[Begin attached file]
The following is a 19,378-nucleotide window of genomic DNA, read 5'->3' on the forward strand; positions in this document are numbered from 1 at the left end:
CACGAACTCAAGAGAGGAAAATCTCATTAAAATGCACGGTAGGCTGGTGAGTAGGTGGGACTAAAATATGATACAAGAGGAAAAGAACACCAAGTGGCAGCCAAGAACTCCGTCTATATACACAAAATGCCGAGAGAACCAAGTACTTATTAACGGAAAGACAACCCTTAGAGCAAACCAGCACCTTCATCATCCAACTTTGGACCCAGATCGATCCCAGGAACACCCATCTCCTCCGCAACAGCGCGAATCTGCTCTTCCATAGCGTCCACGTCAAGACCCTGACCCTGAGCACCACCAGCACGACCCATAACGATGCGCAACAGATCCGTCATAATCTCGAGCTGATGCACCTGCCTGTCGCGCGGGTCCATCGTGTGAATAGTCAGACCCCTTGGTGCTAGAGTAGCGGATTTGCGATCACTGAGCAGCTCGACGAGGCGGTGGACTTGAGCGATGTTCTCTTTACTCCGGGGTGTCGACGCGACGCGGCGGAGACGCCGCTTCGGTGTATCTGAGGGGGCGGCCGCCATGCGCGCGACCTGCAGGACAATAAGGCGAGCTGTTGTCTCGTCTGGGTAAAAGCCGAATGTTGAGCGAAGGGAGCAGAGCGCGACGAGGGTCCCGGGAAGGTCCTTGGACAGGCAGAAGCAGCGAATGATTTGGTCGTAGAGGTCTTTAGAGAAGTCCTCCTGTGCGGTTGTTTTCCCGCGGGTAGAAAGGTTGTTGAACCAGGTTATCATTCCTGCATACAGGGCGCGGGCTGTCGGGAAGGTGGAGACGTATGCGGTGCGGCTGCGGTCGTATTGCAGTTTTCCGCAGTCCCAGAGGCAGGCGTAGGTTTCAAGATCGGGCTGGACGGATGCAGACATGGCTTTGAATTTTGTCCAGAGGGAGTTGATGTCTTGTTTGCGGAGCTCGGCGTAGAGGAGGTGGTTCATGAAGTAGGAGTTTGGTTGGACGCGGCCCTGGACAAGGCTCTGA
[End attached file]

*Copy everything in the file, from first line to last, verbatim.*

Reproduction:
The following is a 19,378-nucleotide window of genomic DNA, read 5'->3' on the forward strand; positions in this document are numbered from 1 at the left end:
CACGAACTCAAGAGAGGAAAATCTCATTAAAATGCACGGTAGGCTGGTGAGTAGGTGGGACTAAAATATGATACAAGAGGAAAAGAACACCAAGTGGCAGCCAAGAACTCCGTCTATATACACAAAATGCCGAGAGAACCAAGTACTTATTAACGGAAAGACAACCCTTAGAGCAAACCAGCACCTTCATCATCCAACTTTGGACCCAGATCGATCCCAGGAACACCCATCTCCTCCGCAACAGCGCGAATCTGCTCTTCCATAGCGTCCACGTCAAGACCCTGACCCTGAGCACCACCAGCACGACCCATAACGATGCGCAACAGATCCGTCATAATCTCGAGCTGATGCACCTGCCTGTCGCGCGGGTCCATCGTGTGAATAGTCAGACCCCTTGGTGCTAGAGTAGCGGATTTGCGATCACTGAGCAGCTCGACGAGGCGGTGGACTTGAGCGATGTTCTCTTTACTCCGGGGTGTCGACGCGACGCGGCGGAGACGCCGCTTCGGTGTATCTGAGGGGGCGGCCGCCATGCGCGCGACCTGCAGGACAATAAGGCGAGCTGTTGTCTCGTCTGGGTAAAAGCCGAATGTTGAGCGAAGGGAGCAGAGCGCGACGAGGGTCCCGGGAAGGTCCTTGGACAGGCAGAAGCAGCGAATGATTTGGTCGTAGAGGTCTTTAGAGAAGTCCTCCTGTGCGGTTGTTTTCCCGCGGGTAGAAAGGTTGTTGAACCAGGTTATCATTCCTGCATACAGGGCGCGGGCTGTCGGGAAGGTGGAGACGTATGCGGTGCGGCTGCGGTCGTATTGCAGTTTTCCGCAGTCCCAGAGGCAGGCGTAGGTTTCAAGATCGGGCTGGACGGATGCAGACATGGCTTTGAATTTTGTCCAGAGGGAGTTGATGTCTTGTTTGCGGAGCTCGGCGTAGAGGAGGTGGTTCATGAAGTAGGAGTTTGGTTGGACGCGGCCCTGGACAAGGCTCTGA